Important questions relating to bank governance addressed in the report include:

  • What are the fundamental or “core” board functions of a large U.S. banking organization relative to managerial functions?

  • How should informed and active board engagement be exhibited?

  • How may U.S. bank regulatory authorities help strengthen and support the ability of boards to function effectively?

Key points made in the report relating to these questions are summarized below. 


What Are “Core” Board Functions of a Large U.S. Banking Organization?

To help distinguish the board’s oversight role from managerial responsibilities at a conceptual level, the report organizes several of the board’s fundamental responsibilities into five “core board functions.” 

The five core board functions identified and described in the report are:

  • Function 1: Reviewing and approving the strategic objectives and plans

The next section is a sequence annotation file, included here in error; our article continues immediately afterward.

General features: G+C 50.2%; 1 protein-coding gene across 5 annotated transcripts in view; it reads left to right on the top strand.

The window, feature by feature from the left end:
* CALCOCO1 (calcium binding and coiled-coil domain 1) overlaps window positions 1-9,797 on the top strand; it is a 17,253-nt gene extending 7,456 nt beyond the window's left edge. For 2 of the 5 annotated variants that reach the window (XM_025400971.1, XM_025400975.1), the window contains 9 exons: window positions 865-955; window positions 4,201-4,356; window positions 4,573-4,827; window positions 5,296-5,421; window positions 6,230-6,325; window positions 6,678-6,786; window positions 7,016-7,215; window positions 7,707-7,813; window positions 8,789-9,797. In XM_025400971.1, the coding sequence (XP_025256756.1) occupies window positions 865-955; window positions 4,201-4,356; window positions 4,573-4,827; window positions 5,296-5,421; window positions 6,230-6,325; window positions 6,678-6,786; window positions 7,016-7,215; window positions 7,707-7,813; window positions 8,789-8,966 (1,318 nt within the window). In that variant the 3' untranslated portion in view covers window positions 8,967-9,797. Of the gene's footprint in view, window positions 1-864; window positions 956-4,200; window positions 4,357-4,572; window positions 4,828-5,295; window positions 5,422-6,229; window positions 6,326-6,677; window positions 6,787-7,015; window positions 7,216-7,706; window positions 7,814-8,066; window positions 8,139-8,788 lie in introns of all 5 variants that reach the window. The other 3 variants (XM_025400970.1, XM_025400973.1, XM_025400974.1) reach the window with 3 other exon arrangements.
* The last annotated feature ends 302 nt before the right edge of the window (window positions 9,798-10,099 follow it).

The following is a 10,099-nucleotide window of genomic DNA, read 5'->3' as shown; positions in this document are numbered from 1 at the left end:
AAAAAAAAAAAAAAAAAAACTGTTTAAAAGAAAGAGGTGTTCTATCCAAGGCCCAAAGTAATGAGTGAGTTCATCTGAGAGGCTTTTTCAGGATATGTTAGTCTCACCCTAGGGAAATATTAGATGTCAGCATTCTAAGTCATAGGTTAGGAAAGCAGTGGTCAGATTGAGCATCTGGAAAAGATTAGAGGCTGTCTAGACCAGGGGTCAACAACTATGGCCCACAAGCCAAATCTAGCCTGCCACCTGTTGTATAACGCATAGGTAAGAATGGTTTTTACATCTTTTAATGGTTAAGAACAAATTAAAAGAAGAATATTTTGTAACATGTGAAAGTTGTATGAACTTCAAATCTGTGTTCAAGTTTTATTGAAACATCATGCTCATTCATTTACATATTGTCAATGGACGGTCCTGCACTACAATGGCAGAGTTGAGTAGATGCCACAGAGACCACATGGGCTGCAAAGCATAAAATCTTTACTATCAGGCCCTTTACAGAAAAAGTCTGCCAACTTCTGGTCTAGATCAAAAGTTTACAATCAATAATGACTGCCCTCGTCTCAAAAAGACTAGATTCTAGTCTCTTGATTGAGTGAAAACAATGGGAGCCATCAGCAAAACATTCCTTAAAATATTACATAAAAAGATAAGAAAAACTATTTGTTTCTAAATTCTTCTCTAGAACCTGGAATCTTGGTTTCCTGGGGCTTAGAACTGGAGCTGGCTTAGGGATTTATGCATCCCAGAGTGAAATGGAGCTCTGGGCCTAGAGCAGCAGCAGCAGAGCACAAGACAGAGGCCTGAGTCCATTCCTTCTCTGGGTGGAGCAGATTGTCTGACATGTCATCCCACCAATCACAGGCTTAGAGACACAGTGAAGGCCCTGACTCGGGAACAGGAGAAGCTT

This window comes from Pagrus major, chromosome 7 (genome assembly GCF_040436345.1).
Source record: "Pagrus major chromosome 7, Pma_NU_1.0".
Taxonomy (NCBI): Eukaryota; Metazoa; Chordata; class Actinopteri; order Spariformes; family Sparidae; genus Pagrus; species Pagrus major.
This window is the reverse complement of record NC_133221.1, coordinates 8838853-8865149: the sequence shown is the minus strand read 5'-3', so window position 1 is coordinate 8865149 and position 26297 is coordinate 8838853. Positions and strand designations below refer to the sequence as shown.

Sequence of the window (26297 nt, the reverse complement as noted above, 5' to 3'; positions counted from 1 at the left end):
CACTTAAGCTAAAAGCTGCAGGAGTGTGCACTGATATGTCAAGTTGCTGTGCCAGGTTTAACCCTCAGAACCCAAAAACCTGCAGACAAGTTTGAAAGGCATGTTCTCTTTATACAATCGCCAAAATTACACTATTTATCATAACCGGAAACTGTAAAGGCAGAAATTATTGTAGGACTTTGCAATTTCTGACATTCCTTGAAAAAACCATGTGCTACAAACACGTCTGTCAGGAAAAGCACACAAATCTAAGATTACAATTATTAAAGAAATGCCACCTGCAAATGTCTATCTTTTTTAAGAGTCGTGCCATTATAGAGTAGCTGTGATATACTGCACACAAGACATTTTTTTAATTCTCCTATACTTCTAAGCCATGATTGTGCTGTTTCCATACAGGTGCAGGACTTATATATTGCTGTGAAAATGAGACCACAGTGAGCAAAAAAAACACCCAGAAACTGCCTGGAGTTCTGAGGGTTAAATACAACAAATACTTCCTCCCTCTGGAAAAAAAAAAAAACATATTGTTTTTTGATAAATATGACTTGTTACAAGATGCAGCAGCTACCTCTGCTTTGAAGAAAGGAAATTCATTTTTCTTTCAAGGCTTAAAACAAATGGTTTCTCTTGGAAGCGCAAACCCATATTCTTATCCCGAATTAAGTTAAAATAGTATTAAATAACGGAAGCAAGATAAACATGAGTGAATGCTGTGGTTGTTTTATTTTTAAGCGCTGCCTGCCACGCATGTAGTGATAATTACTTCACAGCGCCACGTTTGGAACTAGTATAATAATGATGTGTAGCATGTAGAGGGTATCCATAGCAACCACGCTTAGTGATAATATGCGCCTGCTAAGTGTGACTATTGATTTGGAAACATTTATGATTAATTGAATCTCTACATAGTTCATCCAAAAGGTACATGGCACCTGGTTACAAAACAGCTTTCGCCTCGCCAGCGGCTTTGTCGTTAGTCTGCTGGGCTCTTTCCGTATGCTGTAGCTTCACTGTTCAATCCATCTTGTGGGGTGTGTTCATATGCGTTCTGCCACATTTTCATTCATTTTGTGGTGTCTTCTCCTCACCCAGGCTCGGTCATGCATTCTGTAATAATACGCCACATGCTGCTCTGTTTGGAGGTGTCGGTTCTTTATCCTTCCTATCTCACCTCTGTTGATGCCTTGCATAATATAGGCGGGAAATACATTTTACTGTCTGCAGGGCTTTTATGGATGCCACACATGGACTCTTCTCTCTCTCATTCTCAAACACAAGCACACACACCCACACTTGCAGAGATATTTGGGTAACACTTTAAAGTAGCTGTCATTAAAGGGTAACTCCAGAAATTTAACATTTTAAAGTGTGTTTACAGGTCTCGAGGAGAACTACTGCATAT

• Function 2: Monitoring financial performance and condition

  • Function 3: Talent management for the CEO and other senior executives

  • Function 4: Overseeing the risk management and internal control frameworks, including top-tier policies and plans in fundamental areas

  • Function 5: Reinforcing, demonstrating, and communicating the “tone at the top” for the values and culture of the organization and overseeing enterprisewide approaches/programs intended to promote organizational values, culture, and reputation

As discussed in the report, how a particular organization and board determines to carry out the core functions will differ. In addition, how core functions are manifested and the circumstances to which they apply may change over time. In other words, the issues that the board will need to confront may change, but the board’s fundamental oversight role generally do not.